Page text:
Stargazing Season: Shenzhen Observatory X SCIE Cosmology Horizon


Astronomy, one of the oldest sciences, has always fueled human beings’ curiosity about the stars in the sky and driven us towards understanding the fundamental principles of the universe. From Copernicus’ heliocentric theory to the Apollo 11 mission and the Voyagers’ journeys, humanity has been steadily progressing towards space and reaching for the galaxies. On November 3rd, 2023, the SCIE Cosmology Horizon Club organized the first field trip to the Shenzhen Observatory, aiming to inspire members’ interest in scientific exploration and deepen their understanding of the work carried out by professional astronomers.

At 2:30 in the afternoon, under the guidance of the supervisor Sean Mather, we boarded the school bus and embarked on a nearly two-hour journey, finally arriving at the Shenzhen Observatory located in Dapeng.

The clear autumn sky provided a refreshing atmosphere as we stood on the observation platform, admiring the sunset of Xichong in shades of the dusk. As the night fell, the Milky Way appeared luminously, and the stars sparkled with wonder.

Among the brightest stars were Altair, Vega and Deneb, forming the Summer Triangle and the largest planet in our solar system, Jupiter. At the observatory, we could also clearly distinguish the famous constellations of Cygnus and Cassiopeia. Lying on the ground, we observed photons that had traveled hundreds of light-years to reach us, gazing at the stars as they were millennia ago. Across the vast universe, the dreams of exploring the cosmos were etched in our hearts.

Dusking coastline (Nova)
Dusking coastline (Nova)

Subsequently, we entered the dome of the observatory. Using the 30-centimeter telescope, we observed Saturn and Jupiter. Saturn resembled a golden-brown toffee candy with a layer of white sugary frosting. On the computer screen provided by the observatory teacher, we witnessed the massive Jupiter covered in dense, rich clouds. Along with its two Galilean moons, they look like this emoji: ( .O. ).

The astronomers taught us the operations of telescopes to locate constellations and demonstrated image processing with the images of Jupiter we took. The teachers’ demonstrations of data processing gave us a clearer understanding of professional astronomy.

Afterward, the teachers showcased a selection of observation images, including the ice-blue Uranus and Neptune, the blood-red Mars with its carbon dioxide ice caps, and the various phases of Venus. This series of presentations not only allowed us to witness the wonders of various celestial bodies in the universe but also deepened our interest in the mysteries of the cosmos.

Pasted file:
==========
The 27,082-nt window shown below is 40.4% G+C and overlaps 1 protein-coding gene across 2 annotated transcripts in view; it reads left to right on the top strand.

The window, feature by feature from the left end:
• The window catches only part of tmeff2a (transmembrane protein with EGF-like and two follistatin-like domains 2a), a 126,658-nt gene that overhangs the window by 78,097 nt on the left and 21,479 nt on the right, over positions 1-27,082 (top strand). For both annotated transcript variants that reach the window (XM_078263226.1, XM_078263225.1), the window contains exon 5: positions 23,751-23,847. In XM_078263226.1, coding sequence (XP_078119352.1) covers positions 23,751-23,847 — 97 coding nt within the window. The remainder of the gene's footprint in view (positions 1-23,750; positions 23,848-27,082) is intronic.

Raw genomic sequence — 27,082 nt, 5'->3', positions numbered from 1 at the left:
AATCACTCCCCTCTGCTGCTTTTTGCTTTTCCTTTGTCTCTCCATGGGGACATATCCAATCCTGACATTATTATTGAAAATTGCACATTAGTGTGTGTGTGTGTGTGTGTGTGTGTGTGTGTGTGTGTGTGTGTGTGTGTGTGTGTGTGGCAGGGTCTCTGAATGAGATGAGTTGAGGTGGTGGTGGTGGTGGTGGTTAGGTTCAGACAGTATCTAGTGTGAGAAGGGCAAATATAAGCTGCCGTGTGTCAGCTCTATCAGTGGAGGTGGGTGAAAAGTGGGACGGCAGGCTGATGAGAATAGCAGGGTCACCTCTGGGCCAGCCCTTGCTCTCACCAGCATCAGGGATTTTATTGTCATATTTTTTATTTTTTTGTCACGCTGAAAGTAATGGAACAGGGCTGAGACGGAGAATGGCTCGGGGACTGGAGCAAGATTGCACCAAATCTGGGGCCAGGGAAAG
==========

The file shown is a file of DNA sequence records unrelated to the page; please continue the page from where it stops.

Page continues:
The transit of the International Space Station (ISS) was the most impressive. In front of the gigantic solar surface, the ISS appeared tiny, like a grain of sand in the sahara. This visual spectacle made us aware of the subtleness of human civilization in the face of the boundless expanse of space.

There were various refracting and reflecting telescopes inside the dome. The teachers provided detailed explanations to the students about the principles and usages of telescopes. Through interactive discussions with the teachers, we learned a great deal about telescopes, gaining knowledge and practical skills.

For a person new to astronomy like me, this trip to the observatory gave me a preliminary understanding of professional observational technique. Touched by the stars, I gained a stronger curiosity and desire to explore the vast universe. I am very grateful to the school and the club for providing this opportunity. I also hope that more observations can be carried out in the future so that everyone can enjoy the beauty of the vast starry sky.


I really value this experience. This was my first time to visit an observatory and observe celestial objects with a telescope. It was also my first time to learn about the career of astronomers. Reading astronomy and feeling astronomy are completely different. When I stood under the stars and observed with a telescope, I felt the romance of astronomy. This was also my first club field trip. It was a wonderful opportunity to get along with astronomy enthusiasts. During this observation, I also met many friends who have the same interests, the same majors, and the same ideals. In short, I am very grateful to the Cosmology Horizon and the school for such an experience.


Time flies when you’re having fun. Hours have passed while we were discussing about our interests, listening to the lectures by the astronomers and wondering among the stars. Eventually, we reluctantly ended our trip and started the returning journey under the starry night.

Supervisor Dr. Sean Mather and participating members (Nova)
“The Earth is the cradle of humanity, but mankind cannot stay in the cradle forever” said rocket scientist Tsiolkovsky. Today, with SCIE Cosmology Horizon, we experienced the amazements in astronomy and gained an innovative mindset. We would like to express our sincere gratitude to the Shenzhen Observatory for its support and elaborations of astrophysics knowledges. We would also like to thank SCIE for its encouragements and supervisor Sean Mather for his efforts in planning. The joint efforts of the observatory, school, teachers and club members made it a wonderful trip for everyone. We are full of longing and curiosity about the universe and hope to progress towards a brilliant future.